United States v. Wells, 519 U.S. 482, 9 (1997)

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Opinion of the Court

omitted); see also United States v. Gaudin, 515 U. S., at 509.7 We begin with the text. See Community for Creative Non-Violence v. Reid, 490 U. S. 730, 739 (1989). Section 1014 criminalizes "knowingly mak[ing] any false statement or report . . . for the purpose of influencing in any way the action" of a Federal Deposit Insurance Corporation (FDIC) insured bank "upon any application, advance, . . . commitment, or loan." 18 U. S. C. 1014. Nowhere does it further say that a material fact must be the subject of the false statement or so much as mention materiality.8 To the contrary, its terms cover "any" false statement that meets the other requirements in the statute, and the term "false statement" carries no general suggestion of influential significance, see Kungys v. United States, supra, at 781; cf. Kay v. United States, 303 U. S. 1, 5-6 (1938). Thus, under the first criterion in the interpretive hierarchy, a natural reading of the full text, see United States v. American Trucking Assns., Inc., 310 U. S. 534, 542-543 (1940), materiality would not be an element of 1014.9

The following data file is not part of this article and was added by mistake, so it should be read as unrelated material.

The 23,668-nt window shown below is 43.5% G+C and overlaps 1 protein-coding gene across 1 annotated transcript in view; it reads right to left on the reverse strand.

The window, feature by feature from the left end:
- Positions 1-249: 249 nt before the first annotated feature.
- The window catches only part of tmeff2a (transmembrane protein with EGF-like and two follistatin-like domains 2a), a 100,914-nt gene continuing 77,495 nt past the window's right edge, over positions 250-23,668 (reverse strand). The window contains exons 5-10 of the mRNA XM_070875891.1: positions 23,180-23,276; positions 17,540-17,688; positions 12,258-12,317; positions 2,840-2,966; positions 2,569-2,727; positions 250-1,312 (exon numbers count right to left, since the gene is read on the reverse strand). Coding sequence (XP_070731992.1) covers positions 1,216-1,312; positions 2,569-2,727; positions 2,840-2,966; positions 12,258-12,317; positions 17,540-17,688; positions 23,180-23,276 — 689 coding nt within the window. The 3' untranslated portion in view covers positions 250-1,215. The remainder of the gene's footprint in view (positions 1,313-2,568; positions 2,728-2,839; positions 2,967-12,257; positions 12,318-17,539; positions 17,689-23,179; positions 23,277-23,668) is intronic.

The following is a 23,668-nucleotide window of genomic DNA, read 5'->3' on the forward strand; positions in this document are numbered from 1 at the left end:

7 The Court of Appeals here also appears to have understood materiality to have this meaning. See 63 F. 3d, at 750 (relying on United States v. Adler, 623 F. 2d 1287, 1291 (CA8 1980), which defined "materiality" as having "a natural tendency to influence or [being] capable of influencing" an entity's decision (internal quotation marks omitted)).

8 The pertinent text of 1014 is: "Whoever knowingly makes any false statement or report, or willfully overvalues any land, property or security, for the purpose of influencing in any way the action of . . . any institution the accounts of which are insured by the Federal Deposit Insurance Corporation . . . , upon any application, advance, discount, purchase, purchase agreement, repurchase agreement, commitment, or loan, or any change or extension of any of the same, by renewal, deferment of action or otherwise, or the acceptance, release, or substitution of security therefor, shall be fined not more than $1,000,000 or imprisoned not more than 30 years, or both."

9 Justice Stevens argues that the four criminal acts other than "false statement" listed in 1014 would in fact involve material misstatements, and that it follows on the theories of ejusdem generis and noscitur a sociis that false statements must also be shown to be material. Post, at 510-

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